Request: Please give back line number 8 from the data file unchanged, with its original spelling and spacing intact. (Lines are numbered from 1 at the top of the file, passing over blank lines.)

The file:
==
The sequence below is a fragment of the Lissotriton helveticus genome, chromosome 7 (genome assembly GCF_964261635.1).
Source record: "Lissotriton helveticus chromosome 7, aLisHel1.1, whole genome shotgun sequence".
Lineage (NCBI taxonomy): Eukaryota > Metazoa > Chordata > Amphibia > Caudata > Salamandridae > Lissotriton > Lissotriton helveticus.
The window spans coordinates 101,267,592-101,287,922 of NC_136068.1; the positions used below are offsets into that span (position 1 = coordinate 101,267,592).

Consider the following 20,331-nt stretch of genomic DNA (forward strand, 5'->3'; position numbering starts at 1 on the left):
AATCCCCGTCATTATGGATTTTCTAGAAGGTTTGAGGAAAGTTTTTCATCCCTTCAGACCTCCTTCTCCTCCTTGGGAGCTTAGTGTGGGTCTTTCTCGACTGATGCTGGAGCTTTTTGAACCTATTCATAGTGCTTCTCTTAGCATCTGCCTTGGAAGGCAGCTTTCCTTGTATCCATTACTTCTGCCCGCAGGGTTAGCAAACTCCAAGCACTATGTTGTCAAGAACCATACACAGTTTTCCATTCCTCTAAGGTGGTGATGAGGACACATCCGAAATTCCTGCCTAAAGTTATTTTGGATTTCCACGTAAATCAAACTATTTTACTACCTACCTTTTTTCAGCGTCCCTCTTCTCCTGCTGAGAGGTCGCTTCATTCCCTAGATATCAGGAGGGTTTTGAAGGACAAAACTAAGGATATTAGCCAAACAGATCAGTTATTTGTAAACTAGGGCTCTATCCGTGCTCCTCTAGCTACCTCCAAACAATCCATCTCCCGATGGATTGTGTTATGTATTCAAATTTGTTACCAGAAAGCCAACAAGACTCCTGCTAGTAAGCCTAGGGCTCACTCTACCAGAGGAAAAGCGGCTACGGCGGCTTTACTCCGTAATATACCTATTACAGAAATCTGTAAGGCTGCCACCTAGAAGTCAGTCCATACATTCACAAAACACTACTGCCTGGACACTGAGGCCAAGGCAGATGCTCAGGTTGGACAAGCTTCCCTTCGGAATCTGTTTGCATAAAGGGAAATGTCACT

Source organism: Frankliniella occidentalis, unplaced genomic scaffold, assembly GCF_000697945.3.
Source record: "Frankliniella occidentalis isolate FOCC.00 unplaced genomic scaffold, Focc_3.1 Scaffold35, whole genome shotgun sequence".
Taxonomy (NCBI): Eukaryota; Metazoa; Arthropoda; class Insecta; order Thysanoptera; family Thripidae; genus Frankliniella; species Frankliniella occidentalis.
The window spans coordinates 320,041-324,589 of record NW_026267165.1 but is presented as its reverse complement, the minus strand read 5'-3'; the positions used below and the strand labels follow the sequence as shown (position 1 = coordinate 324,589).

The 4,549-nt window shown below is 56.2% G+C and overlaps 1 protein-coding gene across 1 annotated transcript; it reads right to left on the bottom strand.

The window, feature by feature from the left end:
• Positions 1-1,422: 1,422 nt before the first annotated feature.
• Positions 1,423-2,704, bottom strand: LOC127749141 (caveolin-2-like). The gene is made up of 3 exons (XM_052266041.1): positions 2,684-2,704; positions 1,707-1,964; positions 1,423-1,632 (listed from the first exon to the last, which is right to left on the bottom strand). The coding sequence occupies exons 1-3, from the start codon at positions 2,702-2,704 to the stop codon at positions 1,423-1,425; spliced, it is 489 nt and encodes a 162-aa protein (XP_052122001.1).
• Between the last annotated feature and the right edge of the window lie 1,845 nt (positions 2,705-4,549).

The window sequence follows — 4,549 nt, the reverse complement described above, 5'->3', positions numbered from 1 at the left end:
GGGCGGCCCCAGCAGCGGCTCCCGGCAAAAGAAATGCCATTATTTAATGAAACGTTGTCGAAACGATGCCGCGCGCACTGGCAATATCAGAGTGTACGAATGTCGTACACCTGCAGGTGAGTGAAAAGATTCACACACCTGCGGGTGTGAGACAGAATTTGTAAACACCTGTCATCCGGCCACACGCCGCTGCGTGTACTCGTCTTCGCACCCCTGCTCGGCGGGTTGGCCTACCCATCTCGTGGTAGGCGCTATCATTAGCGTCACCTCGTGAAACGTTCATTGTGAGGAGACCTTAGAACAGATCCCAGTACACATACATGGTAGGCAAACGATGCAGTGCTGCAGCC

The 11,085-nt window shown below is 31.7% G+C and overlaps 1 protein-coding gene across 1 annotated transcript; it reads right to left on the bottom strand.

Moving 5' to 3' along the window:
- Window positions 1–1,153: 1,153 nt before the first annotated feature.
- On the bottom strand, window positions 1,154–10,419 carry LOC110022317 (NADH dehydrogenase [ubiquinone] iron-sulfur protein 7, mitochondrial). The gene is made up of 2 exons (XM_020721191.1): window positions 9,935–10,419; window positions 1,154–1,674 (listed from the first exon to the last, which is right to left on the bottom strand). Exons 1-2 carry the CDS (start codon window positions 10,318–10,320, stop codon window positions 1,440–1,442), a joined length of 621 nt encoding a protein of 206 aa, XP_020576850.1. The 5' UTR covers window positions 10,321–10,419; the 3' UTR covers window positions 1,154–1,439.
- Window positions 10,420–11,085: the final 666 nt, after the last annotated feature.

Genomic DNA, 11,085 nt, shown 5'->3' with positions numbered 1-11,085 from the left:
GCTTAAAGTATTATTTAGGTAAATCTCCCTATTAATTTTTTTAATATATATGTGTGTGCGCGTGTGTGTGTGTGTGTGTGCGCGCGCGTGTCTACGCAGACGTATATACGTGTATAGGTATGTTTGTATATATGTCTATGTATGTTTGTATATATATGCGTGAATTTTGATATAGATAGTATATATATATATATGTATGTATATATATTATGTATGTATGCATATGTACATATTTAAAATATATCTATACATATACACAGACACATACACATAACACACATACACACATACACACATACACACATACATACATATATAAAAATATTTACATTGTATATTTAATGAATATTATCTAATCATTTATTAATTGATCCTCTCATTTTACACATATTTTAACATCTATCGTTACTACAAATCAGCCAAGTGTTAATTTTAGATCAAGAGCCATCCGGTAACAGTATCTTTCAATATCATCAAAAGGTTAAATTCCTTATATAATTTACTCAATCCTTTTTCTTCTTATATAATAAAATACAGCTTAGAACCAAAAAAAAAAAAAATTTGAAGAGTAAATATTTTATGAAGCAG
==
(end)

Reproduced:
Source record: "Frankliniella occidentalis isolate FOCC.00 unplaced genomic scaffold, Focc_3.1 Scaffold35, whole genome shotgun sequence".